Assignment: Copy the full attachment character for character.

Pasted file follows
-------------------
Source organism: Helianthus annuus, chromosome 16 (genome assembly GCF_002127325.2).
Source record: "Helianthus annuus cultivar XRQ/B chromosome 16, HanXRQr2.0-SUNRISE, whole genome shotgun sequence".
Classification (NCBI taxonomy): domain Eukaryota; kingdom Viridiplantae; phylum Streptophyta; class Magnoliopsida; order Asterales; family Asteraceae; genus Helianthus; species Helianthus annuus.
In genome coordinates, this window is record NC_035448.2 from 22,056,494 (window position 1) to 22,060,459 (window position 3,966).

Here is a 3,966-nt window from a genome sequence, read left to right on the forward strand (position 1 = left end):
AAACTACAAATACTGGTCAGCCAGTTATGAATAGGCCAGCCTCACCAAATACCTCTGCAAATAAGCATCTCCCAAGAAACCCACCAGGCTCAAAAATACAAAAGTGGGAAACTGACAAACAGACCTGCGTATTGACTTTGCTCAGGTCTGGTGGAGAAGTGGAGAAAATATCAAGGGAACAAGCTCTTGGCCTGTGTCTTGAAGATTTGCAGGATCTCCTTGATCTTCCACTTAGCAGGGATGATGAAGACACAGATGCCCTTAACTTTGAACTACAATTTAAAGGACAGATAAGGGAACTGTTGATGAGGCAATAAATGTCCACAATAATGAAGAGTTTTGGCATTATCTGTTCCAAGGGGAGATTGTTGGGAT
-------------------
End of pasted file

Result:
Source organism: Helianthus annuus, chromosome 16 (genome assembly GCF_002127325.2).
Source record: "Helianthus annuus cultivar XRQ/B chromosome 16, HanXRQr2.0-SUNRISE, whole genome shotgun sequence".
Classification (NCBI taxonomy): domain Eukaryota; kingdom Viridiplantae; phylum Streptophyta; class Magnoliopsida; order Asterales; family Asteraceae; genus Helianthus; species Helianthus annuus.
In genome coordinates, this window is record NC_035448.2 from 22,056,494 (window position 1) to 22,060,459 (window position 3,966).

Here is a 3,966-nt window from a genome sequence, read left to right on the forward strand (position 1 = left end):
AAACTACAAATACTGGTCAGCCAGTTATGAATAGGCCAGCCTCACCAAATACCTCTGCAAATAAGCATCTCCCAAGAAACCCACCAGGCTCAAAAATACAAAAGTGGGAAACTGACAAACAGACCTGCGTATTGACTTTGCTCAGGTCTGGTGGAGAAGTGGAGAAAATATCAAGGGAACAAGCTCTTGGCCTGTGTCTTGAAGATTTGCAGGATCTCCTTGATCTTCCACTTAGCAGGGATGATGAAGACACAGATGCCCTTAACTTTGAACTACAATTTAAAGGACAGATAAGGGAACTGTTGATGAGGCAATAAATGTCCACAATAATGAAGAGTTTTGGCATTATCTGTTCCAAGGGGAGATTGTTGGGAT